A significant challenge in introducing a new food product to market is the behavior change that may need to occur within that community. In Rwanda, the standard bread products on the market are sugary white bread, fried dough (amandazi), and fried flat bread (chapati). TWB aims to bring more healthful food options into local communities. The problem is… our products are very different! While individuals are used to the ingredients, like bananas and peanut flour, most of the population is not used to the ingredients mixed together and baked into one bread as they are in TWB’s nutritious recipes.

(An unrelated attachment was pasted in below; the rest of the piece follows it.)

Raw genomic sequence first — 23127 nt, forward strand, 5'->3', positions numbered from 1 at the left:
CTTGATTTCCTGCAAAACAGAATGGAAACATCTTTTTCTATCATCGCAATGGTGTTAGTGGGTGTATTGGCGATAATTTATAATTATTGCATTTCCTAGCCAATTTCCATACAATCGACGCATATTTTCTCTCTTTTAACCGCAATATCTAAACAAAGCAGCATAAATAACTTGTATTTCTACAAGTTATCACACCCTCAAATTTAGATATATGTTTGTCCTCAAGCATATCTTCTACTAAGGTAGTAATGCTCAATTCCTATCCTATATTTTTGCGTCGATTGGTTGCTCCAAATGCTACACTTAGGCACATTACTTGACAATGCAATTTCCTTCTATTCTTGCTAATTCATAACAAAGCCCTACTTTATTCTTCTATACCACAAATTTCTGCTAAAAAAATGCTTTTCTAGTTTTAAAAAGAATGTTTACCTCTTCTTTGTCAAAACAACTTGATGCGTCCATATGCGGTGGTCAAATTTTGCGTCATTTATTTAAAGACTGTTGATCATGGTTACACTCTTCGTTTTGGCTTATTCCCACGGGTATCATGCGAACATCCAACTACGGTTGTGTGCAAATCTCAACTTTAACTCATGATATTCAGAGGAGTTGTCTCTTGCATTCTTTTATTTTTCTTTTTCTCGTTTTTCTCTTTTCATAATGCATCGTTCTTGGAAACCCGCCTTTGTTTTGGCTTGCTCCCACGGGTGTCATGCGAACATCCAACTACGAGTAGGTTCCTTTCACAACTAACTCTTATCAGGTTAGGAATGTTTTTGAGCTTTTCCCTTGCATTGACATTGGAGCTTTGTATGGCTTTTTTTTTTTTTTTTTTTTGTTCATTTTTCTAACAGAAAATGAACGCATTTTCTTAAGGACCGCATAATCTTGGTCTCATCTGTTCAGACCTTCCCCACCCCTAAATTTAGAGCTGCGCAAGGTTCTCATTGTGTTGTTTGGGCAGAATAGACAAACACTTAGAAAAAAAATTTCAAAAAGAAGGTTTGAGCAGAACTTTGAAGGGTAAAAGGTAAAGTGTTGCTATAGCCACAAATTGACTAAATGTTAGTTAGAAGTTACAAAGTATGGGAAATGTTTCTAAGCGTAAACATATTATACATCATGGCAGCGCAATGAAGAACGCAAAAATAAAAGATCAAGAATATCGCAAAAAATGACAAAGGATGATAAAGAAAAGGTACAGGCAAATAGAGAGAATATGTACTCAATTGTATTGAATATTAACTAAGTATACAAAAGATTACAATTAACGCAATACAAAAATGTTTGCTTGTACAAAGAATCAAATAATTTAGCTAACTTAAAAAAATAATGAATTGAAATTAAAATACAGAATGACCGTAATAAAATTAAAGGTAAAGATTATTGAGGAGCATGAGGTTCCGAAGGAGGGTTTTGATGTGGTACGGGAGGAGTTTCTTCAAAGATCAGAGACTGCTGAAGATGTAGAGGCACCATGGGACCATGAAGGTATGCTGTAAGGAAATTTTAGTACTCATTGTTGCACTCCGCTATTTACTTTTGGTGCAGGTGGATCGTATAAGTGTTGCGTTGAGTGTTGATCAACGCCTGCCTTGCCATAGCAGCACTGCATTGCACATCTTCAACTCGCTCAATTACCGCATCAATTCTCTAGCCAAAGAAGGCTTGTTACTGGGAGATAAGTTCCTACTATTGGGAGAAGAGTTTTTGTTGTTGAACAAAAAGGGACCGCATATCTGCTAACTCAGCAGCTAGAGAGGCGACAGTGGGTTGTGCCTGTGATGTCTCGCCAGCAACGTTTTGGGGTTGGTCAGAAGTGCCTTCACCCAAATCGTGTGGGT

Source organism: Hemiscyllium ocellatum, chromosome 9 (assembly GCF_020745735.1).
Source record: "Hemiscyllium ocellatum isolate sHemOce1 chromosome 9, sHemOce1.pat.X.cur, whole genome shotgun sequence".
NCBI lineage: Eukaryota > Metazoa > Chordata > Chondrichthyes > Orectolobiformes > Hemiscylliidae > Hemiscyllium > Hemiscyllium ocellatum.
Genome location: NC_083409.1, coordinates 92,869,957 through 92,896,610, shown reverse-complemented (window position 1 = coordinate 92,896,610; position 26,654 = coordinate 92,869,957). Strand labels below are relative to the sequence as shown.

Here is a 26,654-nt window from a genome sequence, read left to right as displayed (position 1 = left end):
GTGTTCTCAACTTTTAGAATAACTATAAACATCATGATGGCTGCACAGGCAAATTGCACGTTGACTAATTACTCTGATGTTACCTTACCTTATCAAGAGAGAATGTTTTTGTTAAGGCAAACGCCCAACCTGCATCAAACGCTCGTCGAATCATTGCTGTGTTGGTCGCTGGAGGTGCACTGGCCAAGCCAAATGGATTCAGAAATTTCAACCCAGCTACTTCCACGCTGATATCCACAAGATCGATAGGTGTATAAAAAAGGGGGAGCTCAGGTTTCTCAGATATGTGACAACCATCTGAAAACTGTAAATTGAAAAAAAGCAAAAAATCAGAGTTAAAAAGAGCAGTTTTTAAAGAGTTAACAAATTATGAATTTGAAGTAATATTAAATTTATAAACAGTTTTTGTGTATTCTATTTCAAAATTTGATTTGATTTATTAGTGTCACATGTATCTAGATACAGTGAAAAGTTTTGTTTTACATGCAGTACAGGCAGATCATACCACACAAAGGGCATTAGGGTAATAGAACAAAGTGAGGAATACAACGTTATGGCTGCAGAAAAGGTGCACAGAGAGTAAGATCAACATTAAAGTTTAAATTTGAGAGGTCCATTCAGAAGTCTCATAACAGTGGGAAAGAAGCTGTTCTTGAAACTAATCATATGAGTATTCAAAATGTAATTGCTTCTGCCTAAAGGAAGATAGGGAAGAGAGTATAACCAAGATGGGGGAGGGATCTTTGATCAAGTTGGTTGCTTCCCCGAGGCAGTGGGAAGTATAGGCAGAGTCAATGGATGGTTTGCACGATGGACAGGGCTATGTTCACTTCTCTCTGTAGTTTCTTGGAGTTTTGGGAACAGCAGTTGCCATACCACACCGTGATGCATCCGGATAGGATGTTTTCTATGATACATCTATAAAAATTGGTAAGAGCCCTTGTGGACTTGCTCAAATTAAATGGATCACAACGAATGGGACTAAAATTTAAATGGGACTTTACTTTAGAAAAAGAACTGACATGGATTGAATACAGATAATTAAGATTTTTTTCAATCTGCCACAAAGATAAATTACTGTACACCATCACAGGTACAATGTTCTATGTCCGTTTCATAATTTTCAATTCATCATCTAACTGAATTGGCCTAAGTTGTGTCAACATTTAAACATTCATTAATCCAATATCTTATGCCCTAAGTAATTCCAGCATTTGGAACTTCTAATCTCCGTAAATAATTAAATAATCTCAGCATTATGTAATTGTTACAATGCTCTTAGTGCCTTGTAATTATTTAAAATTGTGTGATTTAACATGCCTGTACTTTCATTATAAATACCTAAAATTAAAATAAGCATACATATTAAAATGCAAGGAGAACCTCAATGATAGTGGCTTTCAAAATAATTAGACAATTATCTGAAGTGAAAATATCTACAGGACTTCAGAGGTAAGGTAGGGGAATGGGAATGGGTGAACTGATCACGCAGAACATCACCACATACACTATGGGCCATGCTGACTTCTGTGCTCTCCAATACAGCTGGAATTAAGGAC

Since March, the women’s group trained and baking in Kigali have been fulfilling a bi-weekly bread order for a girls’ club hosted by CHABHA (http://www.chabha.org/). They started by providing banana bread, then carrot muffins, then soy-yeast rolls. At first, the women were told the teenage girls did not like the taste of banana bread. So, the women adjusted to the demand and continued to provide just carrot and yeast breads. Last week, the group decided to try another round of banana bread to see if the girls had changed their minds. And they did! We heard reports from the CHABHA team that they really like it and wanted to integrate this type of bread back into their order. What we are continually learning, and what the women bakers are also learning, is that it takes time and education to introduce a new product to the market. Behavior change truly does take time. Slowly, we can improve daily nutrition choices, helping individuals to make a dietary change from fried dough to a protein rich banana and peanut bread!